Monday, March 5, 2007

Blue Skies

I was reading a magazine the other day and found the phrase, "beautiful skies over Berlin." We say "beautiful skies" or "blue skies," but how can we pluralize the word "sky"? In my understanding of this universe, there is only one sky. How do you count skies?

I mentioned this in one of my earlier posts, but I feel that the English language is inconsistent when it comes to what can be counted and what cannot be counted (countable and uncountable nouns). For example, the word "advice" is uncountable, but the word "suggestion" is countable.

Ex.
That's good advice!
That's a good suggestion!

Is there a logic behind this categorization? To me, if "advice" is uncountable, "suggestion" should also be uncountable.

13 comments:

Ryan said...

I'm not sure if any language has a clean, internal logic. They have grammars, semantic relationships, etc. I mean, why is the Latin word for uterus a masculine noun? That seems even more ludicrous than vacilating singular and plurals.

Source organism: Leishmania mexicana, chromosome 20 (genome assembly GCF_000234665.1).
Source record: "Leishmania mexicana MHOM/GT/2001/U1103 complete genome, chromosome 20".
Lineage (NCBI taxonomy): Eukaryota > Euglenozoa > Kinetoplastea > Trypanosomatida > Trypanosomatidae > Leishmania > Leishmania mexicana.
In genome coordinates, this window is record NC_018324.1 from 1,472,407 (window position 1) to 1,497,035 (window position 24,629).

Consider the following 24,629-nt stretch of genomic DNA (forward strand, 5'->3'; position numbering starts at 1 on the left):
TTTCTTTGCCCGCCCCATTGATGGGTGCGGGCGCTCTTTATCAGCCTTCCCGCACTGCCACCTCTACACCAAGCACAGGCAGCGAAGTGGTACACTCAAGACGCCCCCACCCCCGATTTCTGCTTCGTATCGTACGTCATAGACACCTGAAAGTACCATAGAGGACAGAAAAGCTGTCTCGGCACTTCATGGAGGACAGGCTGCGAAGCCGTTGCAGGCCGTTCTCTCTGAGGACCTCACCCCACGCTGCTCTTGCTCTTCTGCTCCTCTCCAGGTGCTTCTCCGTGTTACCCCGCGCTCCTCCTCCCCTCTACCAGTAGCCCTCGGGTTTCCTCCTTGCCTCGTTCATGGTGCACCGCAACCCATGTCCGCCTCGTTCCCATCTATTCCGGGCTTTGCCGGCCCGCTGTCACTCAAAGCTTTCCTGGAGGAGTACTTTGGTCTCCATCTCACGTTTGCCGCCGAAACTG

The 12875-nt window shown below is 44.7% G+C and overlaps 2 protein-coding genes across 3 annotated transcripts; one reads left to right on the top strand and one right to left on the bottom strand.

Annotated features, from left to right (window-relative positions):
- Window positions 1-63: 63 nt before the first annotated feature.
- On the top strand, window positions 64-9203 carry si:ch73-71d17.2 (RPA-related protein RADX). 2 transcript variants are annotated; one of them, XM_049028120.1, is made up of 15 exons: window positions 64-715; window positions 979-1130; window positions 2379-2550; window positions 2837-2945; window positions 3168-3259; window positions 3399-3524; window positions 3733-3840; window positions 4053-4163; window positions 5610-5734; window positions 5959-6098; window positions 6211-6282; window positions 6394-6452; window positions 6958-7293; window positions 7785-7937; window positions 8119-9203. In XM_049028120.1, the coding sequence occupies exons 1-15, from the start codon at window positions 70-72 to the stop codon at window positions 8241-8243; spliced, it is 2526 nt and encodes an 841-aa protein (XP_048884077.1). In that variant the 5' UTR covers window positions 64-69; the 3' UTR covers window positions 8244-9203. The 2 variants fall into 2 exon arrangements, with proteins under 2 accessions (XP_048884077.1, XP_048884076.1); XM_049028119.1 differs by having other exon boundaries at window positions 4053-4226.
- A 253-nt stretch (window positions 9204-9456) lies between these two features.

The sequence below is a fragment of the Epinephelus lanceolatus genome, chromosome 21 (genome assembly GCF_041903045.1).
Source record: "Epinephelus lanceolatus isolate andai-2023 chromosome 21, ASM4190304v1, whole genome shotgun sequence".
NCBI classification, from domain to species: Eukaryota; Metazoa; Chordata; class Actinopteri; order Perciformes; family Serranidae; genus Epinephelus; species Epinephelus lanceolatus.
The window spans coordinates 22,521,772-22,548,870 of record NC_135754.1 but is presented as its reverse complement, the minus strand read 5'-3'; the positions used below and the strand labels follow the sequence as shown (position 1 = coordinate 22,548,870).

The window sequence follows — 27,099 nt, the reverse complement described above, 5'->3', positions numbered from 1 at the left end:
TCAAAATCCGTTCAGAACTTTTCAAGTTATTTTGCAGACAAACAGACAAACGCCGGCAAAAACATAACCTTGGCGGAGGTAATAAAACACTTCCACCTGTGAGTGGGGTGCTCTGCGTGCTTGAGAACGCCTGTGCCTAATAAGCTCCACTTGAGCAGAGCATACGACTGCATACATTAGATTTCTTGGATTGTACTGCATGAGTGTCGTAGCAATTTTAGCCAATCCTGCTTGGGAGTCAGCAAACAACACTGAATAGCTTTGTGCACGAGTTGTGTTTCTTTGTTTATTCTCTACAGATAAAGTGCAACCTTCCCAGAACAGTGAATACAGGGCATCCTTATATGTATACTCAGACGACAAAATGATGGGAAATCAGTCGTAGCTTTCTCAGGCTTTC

In other words, step into madness.
No wonder Pat said that most copyeditors are a little odd. The field of language is odd by nature.

Takashi said...

I agree, Ryan. The field of language isn’t necessarily logical, just as we, who use language, aren’t.

But if we find something to be illogical in our language, why not make it logical? A mathematician wouldn’t hesitate to correct an illogical math equation. If someone ever finds the Pythagorean theorem to be illogical, wouldn’t it benefit everyone to modify it? Why should language be any different? Why can’t we make sense out of it?

You may say I'm a dreamer, but...am I the only one?

Ryan said...